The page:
LINDA GRAETZ PHOTOGRAPHY | "Finding it where you are"
Subscribe
RSS
Archive
January February March April May June July (1) August (1) September (1) October (1) November (1) December (1)
January February March April (2) May June July August September (1) October (1) November December
January February March (1) April May June July August September October November December
January February March April May June July August September October November December

"Finding it where you are"

September 15, 2013  •  1 Comment

We were in the White Mountains recently to do some hiking.  While there, I came across a poem, “Going to Walden” by Mary Oliver.  In it, she considers the significance of making a visit to Walden Pond. The real trick for her is to go not to Walden, but to "finding it where you are".  We had several great hikes that week, though I was disappointed I was unable to climb a particular summit.  So I spent my last afternoon chasing insects with my camera. This summer I’d been after butterflies in the Hairstreak family. They are challenging because they flutter and feed so fast and land for such brief moments. But I got lucky here and found one that turned out to be cooperative. This small, delicate butterfly landed on a leaf and stayed there for quite some time. I squeezed through foliage to get a clear picture. The butterfly rubbed its wings together then stopped, rubbed wings, then stopped...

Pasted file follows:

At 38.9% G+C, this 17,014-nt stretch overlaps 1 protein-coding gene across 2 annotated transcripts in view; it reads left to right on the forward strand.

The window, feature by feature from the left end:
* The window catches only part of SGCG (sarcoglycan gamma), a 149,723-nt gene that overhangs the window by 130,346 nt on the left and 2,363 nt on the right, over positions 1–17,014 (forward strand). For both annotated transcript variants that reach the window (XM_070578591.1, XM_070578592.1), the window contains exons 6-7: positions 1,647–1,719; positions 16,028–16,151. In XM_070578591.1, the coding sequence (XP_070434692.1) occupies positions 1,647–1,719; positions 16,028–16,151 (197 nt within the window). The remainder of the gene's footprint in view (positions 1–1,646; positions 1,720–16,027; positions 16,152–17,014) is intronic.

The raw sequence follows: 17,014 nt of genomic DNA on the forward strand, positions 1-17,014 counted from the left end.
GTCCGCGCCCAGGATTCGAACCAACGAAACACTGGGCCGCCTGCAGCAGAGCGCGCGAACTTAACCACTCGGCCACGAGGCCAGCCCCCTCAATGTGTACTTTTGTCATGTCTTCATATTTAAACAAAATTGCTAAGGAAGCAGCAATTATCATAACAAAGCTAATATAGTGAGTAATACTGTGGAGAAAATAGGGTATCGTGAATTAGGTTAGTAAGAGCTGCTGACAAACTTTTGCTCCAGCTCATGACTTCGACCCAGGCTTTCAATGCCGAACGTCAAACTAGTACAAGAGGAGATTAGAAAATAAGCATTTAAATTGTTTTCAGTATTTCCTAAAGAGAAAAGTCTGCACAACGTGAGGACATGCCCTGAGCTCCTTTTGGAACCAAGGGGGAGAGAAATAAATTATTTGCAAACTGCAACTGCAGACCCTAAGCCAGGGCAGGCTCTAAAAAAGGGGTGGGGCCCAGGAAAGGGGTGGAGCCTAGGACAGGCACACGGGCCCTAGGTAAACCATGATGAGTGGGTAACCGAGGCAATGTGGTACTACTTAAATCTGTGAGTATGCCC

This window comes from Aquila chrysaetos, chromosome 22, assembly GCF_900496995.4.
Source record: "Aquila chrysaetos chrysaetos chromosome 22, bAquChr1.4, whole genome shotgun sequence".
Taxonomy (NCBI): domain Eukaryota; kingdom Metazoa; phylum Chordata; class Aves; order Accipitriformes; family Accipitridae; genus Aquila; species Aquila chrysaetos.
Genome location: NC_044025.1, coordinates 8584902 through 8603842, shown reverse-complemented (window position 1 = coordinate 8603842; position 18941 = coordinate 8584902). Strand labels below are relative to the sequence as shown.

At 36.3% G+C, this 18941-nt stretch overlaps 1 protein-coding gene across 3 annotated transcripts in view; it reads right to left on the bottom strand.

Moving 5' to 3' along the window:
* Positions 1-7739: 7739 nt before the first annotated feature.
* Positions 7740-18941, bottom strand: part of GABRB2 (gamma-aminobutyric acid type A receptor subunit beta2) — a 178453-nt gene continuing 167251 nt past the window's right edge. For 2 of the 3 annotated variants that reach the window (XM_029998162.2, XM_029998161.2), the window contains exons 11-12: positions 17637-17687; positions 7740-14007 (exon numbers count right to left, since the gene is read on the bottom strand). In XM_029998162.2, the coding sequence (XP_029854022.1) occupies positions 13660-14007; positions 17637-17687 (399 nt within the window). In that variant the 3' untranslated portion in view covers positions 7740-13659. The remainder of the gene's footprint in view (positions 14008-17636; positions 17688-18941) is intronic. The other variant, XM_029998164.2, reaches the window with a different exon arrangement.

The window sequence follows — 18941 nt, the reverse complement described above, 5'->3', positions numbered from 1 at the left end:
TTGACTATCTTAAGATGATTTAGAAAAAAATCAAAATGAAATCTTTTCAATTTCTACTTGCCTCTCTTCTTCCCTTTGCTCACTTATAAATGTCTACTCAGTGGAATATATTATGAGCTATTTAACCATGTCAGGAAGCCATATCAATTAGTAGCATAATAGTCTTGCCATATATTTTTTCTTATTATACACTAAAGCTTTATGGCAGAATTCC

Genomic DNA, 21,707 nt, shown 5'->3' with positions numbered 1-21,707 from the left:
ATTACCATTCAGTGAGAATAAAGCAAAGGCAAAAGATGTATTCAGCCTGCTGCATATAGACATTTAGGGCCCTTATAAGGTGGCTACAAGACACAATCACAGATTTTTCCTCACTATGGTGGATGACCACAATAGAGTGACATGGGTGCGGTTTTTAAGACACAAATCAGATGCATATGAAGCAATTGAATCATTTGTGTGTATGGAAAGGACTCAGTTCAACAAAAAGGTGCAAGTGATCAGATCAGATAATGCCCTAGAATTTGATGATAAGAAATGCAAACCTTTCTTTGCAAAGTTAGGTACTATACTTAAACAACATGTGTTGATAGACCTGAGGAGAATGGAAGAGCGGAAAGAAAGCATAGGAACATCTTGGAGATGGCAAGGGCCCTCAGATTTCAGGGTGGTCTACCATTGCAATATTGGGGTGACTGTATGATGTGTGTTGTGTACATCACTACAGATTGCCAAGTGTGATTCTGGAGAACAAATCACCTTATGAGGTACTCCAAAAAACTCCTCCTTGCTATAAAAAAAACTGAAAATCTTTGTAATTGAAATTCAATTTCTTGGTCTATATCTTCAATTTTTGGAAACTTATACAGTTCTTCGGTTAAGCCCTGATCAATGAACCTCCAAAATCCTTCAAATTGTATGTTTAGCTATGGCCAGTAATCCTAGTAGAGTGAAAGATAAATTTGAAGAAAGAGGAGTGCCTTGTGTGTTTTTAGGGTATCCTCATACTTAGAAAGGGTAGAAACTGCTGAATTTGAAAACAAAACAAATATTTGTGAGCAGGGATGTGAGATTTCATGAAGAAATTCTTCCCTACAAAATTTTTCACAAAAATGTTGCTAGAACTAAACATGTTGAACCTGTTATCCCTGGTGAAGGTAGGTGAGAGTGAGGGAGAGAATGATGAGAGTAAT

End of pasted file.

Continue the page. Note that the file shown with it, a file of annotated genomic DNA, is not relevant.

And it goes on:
Eastern Tailed Blue, femaleEastern Tailed Blue, femaleabout to oviposit
Crawford Notch, NH

 I saw the abdomen go down. My goodness I thought, this might be a female about to oviposit.  The abdomen touched the leaf. I saw nothing until she moved very slightly. And, wow, there it was one very tiny egg.  You can see it in the photo below: the egg is just under the left wing behind the abdomen. Eastern Tailed-Blue, femaleEastern Tailed-Blue, femalelook beneath abdomen and left wing and you will find the egg she just oviposited

I was breathless.  Then she flew off.  I wondered why only one egg?  How many eggs would she have to deposit in order to ensure that even one adult butterfly would result? In the midst of these White Mountains, this beautiful meadow, this huge tangle of plant growth where a small butterfly landed on a leaf, I was exhilarated at what I found right where I was. And I marveled at this confident butterfly and the tiny hopeful egg she left behind. 

The tiny white dot on the leaf is the egg. The butterfly was an Eastern Tailed Blue.

It belongs to the Lycaenidae Family of butterflies to which Hairstreaks also belong.

 

 

 

 

 


 


 


 


Comments

from your old friend, Carol VUchetich(non-registered)
Wow Linda. Isn't it amazing how the Mary Oliver idea enabled you to witness this miraculous event. That tiny egg is a great thing. By the way I love Mary Oliver. Thanks for sharing your ideas and photos.
No comments posted.
Loading...